New Zealand: Struggling to find a ‘suitable home’ Housing news

Wellington, New Zealand – Stricter rules for property investors and speculators have come into effect in New Zealand this month as part of government efforts to tackle the country’s growing housing crisis.

Under the new law, property investors will no longer be able to deduct mortgage interest from their taxable income

It is trying to focus on restoring the primary role of housing rather than a financial asset and tackling the country’s housing shortage, rising property prices and homelessness.

According to the Real Estate Institute New Zealand, home prices have risen 145 percent in the last 10 years. According to statistics New Zealand, the rental rate has also increased by 37% in the last 10 years.

As of 2018-2018, 2,000,000 people in the country were living in homeless, or temporary or shared housing, and figures from the Ministry of Social Development say there are more than 2,000,000 people in the public housing register.

The dire situation has already attracted the interest of the Human Rights Commission, which announced plans to conduct a national investigation into housing in August.

Chief Human Rights Commissioner Paul Hunt says successive governments over the past 50 years have failed the people of New Zealand.

In the 1990s, there was a royal inquiry into housing, which resulted in the formation of a National Housing Council, which was disbanded just 10 years later.

“Looking back, it’s an important agency that oversaw the growing problem,” he said. “We have taken our eyes off the ball and left everything to the power of the market.

“The Human Rights Commission is not in favor of any public or private system – it is up to the government of the day to decide, but whatever method is chosen must be provided and there is no doubt that it has failed in recent years.”

He said dition has historically been active in drafting international human rights law – including the right to a decent home – but it has not done so well in bringing those rights back to the country.

“These agreements have been approved, so they are legally binding but there is a kind of memory attack when politicians and officials return to the country from the Pacific Ocean,” he said.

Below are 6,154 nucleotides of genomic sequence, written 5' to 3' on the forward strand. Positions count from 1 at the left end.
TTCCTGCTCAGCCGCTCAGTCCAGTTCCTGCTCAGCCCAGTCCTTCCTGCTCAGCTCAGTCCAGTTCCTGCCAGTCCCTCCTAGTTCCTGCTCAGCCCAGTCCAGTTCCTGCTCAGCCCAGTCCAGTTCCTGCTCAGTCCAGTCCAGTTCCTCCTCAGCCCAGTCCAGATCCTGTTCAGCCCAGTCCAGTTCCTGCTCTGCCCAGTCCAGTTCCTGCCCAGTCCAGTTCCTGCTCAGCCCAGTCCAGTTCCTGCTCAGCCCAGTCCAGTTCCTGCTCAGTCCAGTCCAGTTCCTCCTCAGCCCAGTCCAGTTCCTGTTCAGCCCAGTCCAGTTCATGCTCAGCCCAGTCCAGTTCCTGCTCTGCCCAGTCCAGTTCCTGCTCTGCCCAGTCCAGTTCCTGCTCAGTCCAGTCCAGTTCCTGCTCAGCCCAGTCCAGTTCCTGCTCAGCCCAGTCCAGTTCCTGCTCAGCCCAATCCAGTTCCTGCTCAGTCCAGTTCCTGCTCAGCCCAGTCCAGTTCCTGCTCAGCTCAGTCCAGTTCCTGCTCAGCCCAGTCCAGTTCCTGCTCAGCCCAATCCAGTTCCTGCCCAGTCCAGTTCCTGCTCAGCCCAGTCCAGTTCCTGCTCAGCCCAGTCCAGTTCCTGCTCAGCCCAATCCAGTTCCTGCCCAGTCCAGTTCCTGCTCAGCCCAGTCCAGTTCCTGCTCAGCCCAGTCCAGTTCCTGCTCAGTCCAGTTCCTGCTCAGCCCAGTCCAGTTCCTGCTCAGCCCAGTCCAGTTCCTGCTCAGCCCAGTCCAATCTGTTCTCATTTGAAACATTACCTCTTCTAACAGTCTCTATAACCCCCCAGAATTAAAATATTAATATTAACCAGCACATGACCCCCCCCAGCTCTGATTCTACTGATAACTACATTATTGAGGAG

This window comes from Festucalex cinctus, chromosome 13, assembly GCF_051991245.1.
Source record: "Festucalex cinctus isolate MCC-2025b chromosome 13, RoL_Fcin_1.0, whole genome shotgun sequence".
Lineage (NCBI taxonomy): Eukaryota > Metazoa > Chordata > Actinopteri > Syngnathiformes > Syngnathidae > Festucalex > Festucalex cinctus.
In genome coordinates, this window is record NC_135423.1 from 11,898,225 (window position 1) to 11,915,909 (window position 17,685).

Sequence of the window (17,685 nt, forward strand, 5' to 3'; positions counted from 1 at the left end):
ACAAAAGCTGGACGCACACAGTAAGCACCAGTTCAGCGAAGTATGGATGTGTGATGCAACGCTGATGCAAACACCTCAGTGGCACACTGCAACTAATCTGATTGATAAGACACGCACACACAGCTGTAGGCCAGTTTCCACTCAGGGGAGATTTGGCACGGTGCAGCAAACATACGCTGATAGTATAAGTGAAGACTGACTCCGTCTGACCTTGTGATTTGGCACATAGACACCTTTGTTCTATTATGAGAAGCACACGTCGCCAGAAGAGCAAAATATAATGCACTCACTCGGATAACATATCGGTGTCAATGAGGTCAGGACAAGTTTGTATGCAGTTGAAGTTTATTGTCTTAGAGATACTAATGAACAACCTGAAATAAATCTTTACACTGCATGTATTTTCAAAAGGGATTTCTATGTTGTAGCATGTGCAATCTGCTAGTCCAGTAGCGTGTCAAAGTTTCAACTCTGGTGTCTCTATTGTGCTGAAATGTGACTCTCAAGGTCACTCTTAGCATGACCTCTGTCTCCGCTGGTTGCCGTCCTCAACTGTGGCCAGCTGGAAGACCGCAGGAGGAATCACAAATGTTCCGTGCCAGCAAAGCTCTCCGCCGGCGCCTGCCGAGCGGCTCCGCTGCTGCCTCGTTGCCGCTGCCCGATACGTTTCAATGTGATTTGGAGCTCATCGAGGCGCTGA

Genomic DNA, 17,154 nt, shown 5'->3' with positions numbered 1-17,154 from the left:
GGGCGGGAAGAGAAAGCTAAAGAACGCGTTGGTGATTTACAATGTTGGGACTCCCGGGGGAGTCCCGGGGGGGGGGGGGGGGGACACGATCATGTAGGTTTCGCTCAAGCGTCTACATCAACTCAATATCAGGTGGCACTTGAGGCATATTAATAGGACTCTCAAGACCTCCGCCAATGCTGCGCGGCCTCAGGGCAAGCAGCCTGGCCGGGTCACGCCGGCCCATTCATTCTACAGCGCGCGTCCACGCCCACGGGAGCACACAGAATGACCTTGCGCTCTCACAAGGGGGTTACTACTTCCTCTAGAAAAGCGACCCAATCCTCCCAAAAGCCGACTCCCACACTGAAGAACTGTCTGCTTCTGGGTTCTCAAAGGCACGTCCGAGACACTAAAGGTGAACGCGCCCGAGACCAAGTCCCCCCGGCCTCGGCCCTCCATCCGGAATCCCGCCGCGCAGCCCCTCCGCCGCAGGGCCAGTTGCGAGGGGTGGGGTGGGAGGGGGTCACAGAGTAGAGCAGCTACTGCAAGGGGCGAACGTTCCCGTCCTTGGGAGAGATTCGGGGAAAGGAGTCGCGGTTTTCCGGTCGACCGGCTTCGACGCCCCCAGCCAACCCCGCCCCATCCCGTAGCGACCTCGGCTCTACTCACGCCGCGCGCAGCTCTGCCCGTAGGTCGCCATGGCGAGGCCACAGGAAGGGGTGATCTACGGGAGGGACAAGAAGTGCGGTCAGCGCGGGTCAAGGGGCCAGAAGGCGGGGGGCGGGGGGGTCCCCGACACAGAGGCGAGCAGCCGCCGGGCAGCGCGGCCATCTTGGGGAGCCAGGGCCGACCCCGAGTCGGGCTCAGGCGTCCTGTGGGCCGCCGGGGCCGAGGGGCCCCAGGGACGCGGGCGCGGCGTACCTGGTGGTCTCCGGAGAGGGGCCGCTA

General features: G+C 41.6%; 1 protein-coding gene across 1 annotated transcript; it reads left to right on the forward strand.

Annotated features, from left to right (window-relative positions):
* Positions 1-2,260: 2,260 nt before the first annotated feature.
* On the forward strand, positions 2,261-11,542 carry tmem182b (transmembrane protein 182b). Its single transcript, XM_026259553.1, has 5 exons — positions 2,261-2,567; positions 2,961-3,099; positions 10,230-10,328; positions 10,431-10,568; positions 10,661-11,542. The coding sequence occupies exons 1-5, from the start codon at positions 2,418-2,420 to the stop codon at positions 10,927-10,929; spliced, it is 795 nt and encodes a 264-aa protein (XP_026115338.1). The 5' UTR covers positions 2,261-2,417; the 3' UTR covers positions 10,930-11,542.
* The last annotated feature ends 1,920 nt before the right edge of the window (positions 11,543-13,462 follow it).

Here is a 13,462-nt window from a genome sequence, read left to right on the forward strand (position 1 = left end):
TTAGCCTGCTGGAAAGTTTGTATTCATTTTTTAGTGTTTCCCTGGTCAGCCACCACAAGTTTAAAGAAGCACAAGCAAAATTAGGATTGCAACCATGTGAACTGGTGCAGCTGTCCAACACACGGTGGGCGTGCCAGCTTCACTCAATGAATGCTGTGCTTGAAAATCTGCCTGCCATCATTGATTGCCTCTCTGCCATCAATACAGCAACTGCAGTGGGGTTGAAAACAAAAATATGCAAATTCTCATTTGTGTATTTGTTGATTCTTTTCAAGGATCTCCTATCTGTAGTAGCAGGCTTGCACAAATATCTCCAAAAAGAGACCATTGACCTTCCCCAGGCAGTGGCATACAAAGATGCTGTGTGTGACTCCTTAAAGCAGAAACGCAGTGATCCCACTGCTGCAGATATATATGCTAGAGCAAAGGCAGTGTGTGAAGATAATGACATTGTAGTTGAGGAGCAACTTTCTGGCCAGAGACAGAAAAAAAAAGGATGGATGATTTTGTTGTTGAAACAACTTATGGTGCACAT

“The right to enjoy a safe, secure, decent home is critically important to wellness. Without a suitable home, it is very difficult for people to be active members of society.”

Al Jazeera spoke about the experience of finding their home with some New Zealanders.


Jim, who suffered a life-changing injury that left him unable to work, found himself on the street [Sasha Borissenko/Al Jazeera]

Jim * was living on the streets of Wellington, the capital of New Zealand, when Al Jazeera spoke to him. He had been homeless for more than two weeks but was hoping to move his family to another part of the country.

He said Jim has benefited from the illness since he was hit in the back of the head with an ax five years ago. He does not remember the circumstances leading to the accident without waking up at the hospital where he was told that he was lucky to survive.

He has been in and out of public housing since the accident, but getting permanent financial help has proved difficult because a head injury means he will never be able to work.

Jim finds himself without a roof over his head after half his time at home is over.

This is her first time on the street, but she said people continue to be helpful – providing food, daily showers, and welcoming the homeless community.

“You really want to be alone and not be harassed. I’m taking it day in and day out. I got good shoes, a blanket and I was as comfortable as possible. ”

Benjamin Duvesten

Benjamin Duvestein, a 25-year-old engineer, moved to Raglan, on the North Island of New Zealand, for two years, but in April 2020, when his relationship with his brother deteriorated, he moved to a tent.

With countless jobs and no room in Raglan, she says it makes more sense to spend the night in a campground for 15 New Zealand dollars (40 10.40) than to go to Auckland, the country’s largest city. 200 and 250 New Zealand dollars (13 138.65 and 3 173.33) per week which he describes as a “shoe box”.

Duyvesteyn ended up living under the canvas for 10 months.

“It simply came to our notice then. I must have had a good time in my life, “he told Al Jazeera. “There was no washing equipment or hot water in the campground. It was frozen during the winter. I’ll use a laundromat in town to wash my clothes. I used the battery pack to charge my phone. If it rained I couldn’t dry out before I went to bed.

“There were cat-sized rats. Once I found a rat inside my tent so I would basically stay outside the supermarket and buy every meal every day. But it was something I had to do. I was working full time so it meant I saved some money.

Duyvesteyn moved out with friends in early 2021.

Kelly-Jane Ferry

Kelly-Jane Ferry said finding a new home was a ‘ruthless’ experience [Ruth Hollinsworth/Ruth Holly Photography]

Kelly-Jane Ferry and her two daughters had been living in the Mount Victoria area of ​​the capital, Wellington, for three years, when their property manager gave them 42 days’ notice that the lease would not be renewed.

“I am just sad to leave our home,” Ferry told Al Jazeera. “After renting for so many years, I was left with this uninterrupted fear in my mind that we would have to move again soon, which means I didn’t really invest in beautifying any place.

She said finding a suitable, affordable, and a new place near the girls school is extremely worrying.